He played a major role in formulating and interpreting quantum mechanics, the theory used to describe atomic and subatomic phenomena. He also formulated the “liquid drop” model of the nucleus, which showed that it was the isotope uranium-235 that was fissioned by slow neutrons. He found that electrons traveled in orbits around the atom`s nucleus, that the chemical properties of the element was largely determined by the number of electrons in the outer orbits, that an electron could drop from a higher-energy orbit to a lower one, emitting a photon (light quantum) of discrete energy. Bohr’s model of atomic structure became the basis for all future quantum theories.Harold Urey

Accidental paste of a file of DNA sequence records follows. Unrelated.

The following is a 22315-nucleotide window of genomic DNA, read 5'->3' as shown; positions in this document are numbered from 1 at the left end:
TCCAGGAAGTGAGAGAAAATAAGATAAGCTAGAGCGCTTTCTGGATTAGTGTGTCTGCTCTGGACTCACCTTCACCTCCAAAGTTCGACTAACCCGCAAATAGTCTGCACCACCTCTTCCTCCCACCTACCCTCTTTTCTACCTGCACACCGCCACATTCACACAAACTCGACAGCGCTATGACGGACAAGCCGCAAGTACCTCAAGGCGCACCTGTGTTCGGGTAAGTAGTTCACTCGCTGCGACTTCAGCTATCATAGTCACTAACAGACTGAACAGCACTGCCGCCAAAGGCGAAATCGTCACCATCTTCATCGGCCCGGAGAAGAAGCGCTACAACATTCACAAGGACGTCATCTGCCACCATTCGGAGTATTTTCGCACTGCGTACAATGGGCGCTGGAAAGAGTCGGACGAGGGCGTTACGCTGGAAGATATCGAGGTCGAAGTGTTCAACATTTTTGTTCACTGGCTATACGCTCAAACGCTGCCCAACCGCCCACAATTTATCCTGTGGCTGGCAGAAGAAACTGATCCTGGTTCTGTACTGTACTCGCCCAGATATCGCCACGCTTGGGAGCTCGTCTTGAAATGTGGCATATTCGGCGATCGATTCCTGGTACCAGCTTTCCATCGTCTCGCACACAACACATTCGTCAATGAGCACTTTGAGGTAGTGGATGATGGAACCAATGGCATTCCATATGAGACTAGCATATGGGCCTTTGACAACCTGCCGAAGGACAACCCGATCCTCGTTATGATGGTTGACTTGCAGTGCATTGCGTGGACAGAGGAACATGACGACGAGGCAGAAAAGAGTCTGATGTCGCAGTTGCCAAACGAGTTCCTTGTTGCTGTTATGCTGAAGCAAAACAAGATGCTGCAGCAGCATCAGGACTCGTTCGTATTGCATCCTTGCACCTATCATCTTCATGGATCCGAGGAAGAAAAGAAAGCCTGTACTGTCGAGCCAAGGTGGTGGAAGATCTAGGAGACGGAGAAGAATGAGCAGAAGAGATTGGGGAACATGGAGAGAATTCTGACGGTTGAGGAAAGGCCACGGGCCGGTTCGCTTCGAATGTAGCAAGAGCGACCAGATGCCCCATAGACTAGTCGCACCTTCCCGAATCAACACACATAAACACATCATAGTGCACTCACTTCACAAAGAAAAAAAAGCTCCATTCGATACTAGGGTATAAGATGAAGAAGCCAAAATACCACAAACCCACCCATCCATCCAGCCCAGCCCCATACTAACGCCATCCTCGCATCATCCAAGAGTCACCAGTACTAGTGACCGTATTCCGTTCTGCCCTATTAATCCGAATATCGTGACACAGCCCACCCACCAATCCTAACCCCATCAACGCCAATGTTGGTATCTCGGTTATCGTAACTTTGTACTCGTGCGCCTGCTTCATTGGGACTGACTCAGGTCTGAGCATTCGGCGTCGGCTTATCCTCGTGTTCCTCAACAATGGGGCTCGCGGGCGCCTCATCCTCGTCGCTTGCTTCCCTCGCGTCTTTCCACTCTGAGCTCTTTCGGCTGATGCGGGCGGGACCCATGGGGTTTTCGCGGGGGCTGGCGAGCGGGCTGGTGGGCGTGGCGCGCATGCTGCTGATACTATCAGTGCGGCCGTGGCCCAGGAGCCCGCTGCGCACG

He discovered heavy hydrogen which is present in all natural hydrogen compounds including water. He also developed the gaseous diffusion method to separate uranium-235 from uranium-238. In autumn 1941, Urey led a diplomatic mission to England seeking co-operation for the project.Ernest Lawrence
He invented the Cyclotron. It is a device used to accelerate nuclear particles and used in the discovery of the transuranium elements. To his credit is also the technique for the isolation of uranium-235, which was used in building the atomic bomb.
The project, which cost two billion dollars and was undertaken in 1939-45, had on its rolls nearly two lakh people connected with some 40 laboratories.
Eventually on August 06, 1945, the then US President Harry S Truman ordered dropping of the nuclear weapon “Little Boy” which flattened the city of Hiroshima, and on August 09 the detonation of “Fat Man” over Nagasaki. Lakhs died, were mutilated or suffered long term health effects in forms of lethal diseases. There can be no count of the dispossessed. Each one living in the two cities was affected in some way or the other. 65 years after the bombings, the imprints of death and destruction remain fresh and continue to haunt us with difficult questions.